Invisible embedded: 4-, 8-, 16-bit MCUs still sell
Are you writing code for an 8051?
If so, trust me, you're not a dinosaur.
There's a new study of the MCU market. The forecast is that 6.7 billion 4- and 8-bit MCUs will ship this year, up 6% over last year. Considering that so many feel 8 bits is dead that's pretty astonishing growth. Those parts are up 40% since 2009.
16 bit MCU shipments have almost doubled since 2009. And 32 bitters have gone up by a factor of four over the same period, though one wonders how many 32 MCUs really existed five years ago.
ARM's 2012 annual report indicates that some 26 billion cores were shipped last year. This number presumably includes the 19 billion 4/8/16/32 bit MCUs mentioned above.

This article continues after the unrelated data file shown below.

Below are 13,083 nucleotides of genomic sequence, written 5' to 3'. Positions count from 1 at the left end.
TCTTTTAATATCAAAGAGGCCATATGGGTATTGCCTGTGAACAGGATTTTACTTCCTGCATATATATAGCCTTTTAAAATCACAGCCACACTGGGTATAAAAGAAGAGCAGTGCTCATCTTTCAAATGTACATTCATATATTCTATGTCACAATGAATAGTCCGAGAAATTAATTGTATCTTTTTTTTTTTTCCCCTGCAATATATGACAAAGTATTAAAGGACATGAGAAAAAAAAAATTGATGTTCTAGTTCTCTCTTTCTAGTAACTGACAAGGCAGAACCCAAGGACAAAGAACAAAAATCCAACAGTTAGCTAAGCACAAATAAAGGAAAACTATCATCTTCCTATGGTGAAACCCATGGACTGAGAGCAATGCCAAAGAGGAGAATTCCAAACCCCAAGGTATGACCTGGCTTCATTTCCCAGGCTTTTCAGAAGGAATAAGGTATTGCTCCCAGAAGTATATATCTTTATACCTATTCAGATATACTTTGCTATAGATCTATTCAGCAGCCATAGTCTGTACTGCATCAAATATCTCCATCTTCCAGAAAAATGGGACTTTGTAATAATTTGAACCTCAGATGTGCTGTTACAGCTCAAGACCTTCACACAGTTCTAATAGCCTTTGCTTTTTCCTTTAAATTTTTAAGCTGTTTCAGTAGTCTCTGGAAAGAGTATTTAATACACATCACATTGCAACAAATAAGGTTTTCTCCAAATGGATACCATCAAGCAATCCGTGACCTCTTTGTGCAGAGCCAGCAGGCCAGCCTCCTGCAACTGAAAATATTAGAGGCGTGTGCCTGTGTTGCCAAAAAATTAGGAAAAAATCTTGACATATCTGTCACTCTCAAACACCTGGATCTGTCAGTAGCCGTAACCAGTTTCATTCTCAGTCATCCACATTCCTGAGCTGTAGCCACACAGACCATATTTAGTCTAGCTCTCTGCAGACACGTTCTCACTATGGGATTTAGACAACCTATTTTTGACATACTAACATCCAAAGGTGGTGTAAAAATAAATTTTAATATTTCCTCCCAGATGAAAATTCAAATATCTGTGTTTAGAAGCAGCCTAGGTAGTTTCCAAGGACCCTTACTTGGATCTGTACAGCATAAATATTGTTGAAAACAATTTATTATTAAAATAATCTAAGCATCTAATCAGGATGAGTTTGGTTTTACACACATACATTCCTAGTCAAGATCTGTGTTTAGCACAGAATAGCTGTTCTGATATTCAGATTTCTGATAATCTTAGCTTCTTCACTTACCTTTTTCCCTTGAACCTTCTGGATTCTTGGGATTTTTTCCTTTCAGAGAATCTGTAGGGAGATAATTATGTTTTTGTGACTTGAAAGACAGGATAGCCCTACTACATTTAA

What about PCs? Something like 350 million were shipped last year. This source pegs 2013 Q1 tablet sales at 49 million units, or about 200 million per year. To a first approximation, it doesn't really matter how many cores made it into each PC and tablet; together they represent just a tiny sliver of all CPUs and MCUs produced last year.
Twenty-six billion cores is an astonishing number. Seventy years ago there were zero programmable electronic digital computers in the world. Zero cores. All computation used mechanical calculators and some specialty electronics. Even by the early 1970s the notion of ubiquitous computing wasn't considered absurd; it simply wasn't considered. Ken Olson, head of Digital Equipment Corporation, said in 1977 (six years after the first commercially-successful microprocessor was introduced) "There is no reason anyone would want a computer in their home."